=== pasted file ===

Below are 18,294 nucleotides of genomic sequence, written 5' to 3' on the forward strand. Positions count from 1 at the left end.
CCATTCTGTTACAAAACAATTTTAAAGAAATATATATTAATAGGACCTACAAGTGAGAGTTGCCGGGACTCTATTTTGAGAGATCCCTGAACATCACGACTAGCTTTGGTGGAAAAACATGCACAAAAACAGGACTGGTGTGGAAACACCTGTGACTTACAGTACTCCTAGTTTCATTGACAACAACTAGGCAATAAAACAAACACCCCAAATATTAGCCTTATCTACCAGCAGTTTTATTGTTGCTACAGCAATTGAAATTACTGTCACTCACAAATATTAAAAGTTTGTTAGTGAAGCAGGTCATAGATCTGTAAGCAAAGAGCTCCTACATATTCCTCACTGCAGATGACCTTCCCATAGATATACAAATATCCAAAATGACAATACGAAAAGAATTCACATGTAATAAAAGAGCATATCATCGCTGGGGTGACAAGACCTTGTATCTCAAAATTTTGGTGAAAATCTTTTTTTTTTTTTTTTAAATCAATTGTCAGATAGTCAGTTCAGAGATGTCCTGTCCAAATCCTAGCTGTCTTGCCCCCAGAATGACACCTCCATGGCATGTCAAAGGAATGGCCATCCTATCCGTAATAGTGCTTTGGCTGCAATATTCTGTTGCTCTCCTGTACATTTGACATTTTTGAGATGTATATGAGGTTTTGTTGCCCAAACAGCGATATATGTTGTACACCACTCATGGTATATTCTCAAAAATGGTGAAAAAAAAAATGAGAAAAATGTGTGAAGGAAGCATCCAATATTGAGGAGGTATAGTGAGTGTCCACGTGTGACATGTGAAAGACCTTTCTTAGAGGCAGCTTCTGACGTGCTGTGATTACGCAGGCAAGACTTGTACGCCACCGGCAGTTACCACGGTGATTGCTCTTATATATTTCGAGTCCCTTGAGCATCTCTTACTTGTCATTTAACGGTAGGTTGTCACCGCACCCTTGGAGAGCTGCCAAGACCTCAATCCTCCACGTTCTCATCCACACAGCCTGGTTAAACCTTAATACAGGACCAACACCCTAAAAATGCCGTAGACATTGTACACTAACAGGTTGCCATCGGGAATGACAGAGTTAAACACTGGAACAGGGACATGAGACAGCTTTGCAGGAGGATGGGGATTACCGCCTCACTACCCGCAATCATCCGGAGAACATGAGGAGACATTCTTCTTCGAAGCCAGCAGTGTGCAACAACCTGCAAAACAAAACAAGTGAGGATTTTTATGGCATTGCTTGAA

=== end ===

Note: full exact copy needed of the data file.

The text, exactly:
Below are 18,294 nucleotides of genomic sequence, written 5' to 3' on the forward strand. Positions count from 1 at the left end.
CCATTCTGTTACAAAACAATTTTAAAGAAATATATATTAATAGGACCTACAAGTGAGAGTTGCCGGGACTCTATTTTGAGAGATCCCTGAACATCACGACTAGCTTTGGTGGAAAAACATGCACAAAAACAGGACTGGTGTGGAAACACCTGTGACTTACAGTACTCCTAGTTTCATTGACAACAACTAGGCAATAAAACAAACACCCCAAATATTAGCCTTATCTACCAGCAGTTTTATTGTTGCTACAGCAATTGAAATTACTGTCACTCACAAATATTAAAAGTTTGTTAGTGAAGCAGGTCATAGATCTGTAAGCAAAGAGCTCCTACATATTCCTCACTGCAGATGACCTTCCCATAGATATACAAATATCCAAAATGACAATACGAAAAGAATTCACATGTAATAAAAGAGCATATCATCGCTGGGGTGACAAGACCTTGTATCTCAAAATTTTGGTGAAAATCTTTTTTTTTTTTTTTTAAATCAATTGTCAGATAGTCAGTTCAGAGATGTCCTGTCCAAATCCTAGCTGTCTTGCCCCCAGAATGACACCTCCATGGCATGTCAAAGGAATGGCCATCCTATCCGTAATAGTGCTTTGGCTGCAATATTCTGTTGCTCTCCTGTACATTTGACATTTTTGAGATGTATATGAGGTTTTGTTGCCCAAACAGCGATATATGTTGTACACCACTCATGGTATATTCTCAAAAATGGTGAAAAAAAAAATGAGAAAAATGTGTGAAGGAAGCATCCAATATTGAGGAGGTATAGTGAGTGTCCACGTGTGACATGTGAAAGACCTTTCTTAGAGGCAGCTTCTGACGTGCTGTGATTACGCAGGCAAGACTTGTACGCCACCGGCAGTTACCACGGTGATTGCTCTTATATATTTCGAGTCCCTTGAGCATCTCTTACTTGTCATTTAACGGTAGGTTGTCACCGCACCCTTGGAGAGCTGCCAAGACCTCAATCCTCCACGTTCTCATCCACACAGCCTGGTTAAACCTTAATACAGGACCAACACCCTAAAAATGCCGTAGACATTGTACACTAACAGGTTGCCATCGGGAATGACAGAGTTAAACACTGGAACAGGGACATGAGACAGCTTTGCAGGAGGATGGGGATTACCGCCTCACTACCCGCAATCATCCGGAGAACATGAGGAGACATTCTTCTTCGAAGCCAGCAGTGTGCAACAACCTGCAAAACAAAACAAGTGAGGATTTTTATGGCATTGCTTGAA